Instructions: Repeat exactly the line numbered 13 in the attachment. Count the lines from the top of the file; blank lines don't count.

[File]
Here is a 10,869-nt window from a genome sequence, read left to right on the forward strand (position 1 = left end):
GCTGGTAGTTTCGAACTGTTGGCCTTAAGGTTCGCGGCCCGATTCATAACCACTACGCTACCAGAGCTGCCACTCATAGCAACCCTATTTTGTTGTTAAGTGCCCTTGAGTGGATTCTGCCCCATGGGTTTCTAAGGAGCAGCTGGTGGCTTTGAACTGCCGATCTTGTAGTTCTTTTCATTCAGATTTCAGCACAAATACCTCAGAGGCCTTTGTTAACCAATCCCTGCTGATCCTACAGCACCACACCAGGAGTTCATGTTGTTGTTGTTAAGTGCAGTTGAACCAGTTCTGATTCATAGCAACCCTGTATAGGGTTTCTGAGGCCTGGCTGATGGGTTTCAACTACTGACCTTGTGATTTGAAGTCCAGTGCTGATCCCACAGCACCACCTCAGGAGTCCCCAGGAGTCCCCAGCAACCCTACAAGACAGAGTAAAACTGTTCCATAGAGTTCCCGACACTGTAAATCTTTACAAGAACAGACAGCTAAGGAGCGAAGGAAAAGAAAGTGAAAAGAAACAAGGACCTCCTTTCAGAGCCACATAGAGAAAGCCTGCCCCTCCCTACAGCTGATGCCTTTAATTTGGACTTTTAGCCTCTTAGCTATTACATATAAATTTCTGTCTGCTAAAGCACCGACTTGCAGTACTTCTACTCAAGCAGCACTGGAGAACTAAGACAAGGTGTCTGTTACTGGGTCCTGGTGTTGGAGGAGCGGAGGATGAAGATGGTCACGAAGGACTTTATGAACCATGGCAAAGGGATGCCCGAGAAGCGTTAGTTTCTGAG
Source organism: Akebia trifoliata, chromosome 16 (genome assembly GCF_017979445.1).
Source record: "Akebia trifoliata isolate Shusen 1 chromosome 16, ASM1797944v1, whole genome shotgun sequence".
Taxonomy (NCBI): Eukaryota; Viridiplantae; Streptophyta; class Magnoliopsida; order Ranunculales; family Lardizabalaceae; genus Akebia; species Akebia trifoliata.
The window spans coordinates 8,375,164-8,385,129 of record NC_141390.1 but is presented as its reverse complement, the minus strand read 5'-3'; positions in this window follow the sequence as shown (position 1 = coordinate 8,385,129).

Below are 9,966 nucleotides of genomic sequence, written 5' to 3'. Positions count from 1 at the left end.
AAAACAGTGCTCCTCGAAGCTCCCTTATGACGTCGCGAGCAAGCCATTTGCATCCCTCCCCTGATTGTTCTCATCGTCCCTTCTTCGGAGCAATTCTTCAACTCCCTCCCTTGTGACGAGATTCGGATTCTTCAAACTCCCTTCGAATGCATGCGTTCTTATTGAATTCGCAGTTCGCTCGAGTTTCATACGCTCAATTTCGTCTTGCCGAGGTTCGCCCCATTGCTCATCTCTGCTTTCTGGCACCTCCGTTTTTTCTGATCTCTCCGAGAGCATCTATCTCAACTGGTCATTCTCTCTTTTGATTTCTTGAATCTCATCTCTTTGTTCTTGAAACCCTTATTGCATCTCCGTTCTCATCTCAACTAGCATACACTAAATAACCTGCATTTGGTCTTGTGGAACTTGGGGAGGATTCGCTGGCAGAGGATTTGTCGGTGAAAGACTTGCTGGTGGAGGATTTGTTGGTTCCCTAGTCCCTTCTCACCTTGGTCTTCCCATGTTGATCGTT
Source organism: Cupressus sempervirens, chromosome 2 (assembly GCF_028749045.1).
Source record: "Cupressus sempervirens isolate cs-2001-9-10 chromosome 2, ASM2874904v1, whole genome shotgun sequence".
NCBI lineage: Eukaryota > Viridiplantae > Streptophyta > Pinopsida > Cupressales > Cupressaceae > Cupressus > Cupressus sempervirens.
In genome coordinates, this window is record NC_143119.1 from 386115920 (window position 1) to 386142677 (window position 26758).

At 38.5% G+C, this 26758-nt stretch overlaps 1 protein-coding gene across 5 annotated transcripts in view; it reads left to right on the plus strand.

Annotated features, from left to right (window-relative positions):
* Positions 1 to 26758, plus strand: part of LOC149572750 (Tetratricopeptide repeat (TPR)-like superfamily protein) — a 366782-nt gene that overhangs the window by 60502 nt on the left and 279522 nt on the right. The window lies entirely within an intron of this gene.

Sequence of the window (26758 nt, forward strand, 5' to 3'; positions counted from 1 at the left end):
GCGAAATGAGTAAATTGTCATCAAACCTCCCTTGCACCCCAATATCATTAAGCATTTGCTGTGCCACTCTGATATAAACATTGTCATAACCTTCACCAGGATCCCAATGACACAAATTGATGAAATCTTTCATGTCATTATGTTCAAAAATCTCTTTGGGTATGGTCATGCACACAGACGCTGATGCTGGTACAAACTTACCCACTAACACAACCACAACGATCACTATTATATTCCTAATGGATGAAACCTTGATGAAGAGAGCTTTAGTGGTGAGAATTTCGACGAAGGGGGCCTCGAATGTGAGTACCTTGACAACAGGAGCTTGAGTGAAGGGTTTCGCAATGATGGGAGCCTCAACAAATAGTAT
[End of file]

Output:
At 38.5% G+C, this 26758-nt stretch overlaps 1 protein-coding gene across 5 annotated transcripts in view; it reads left to right on the plus strand.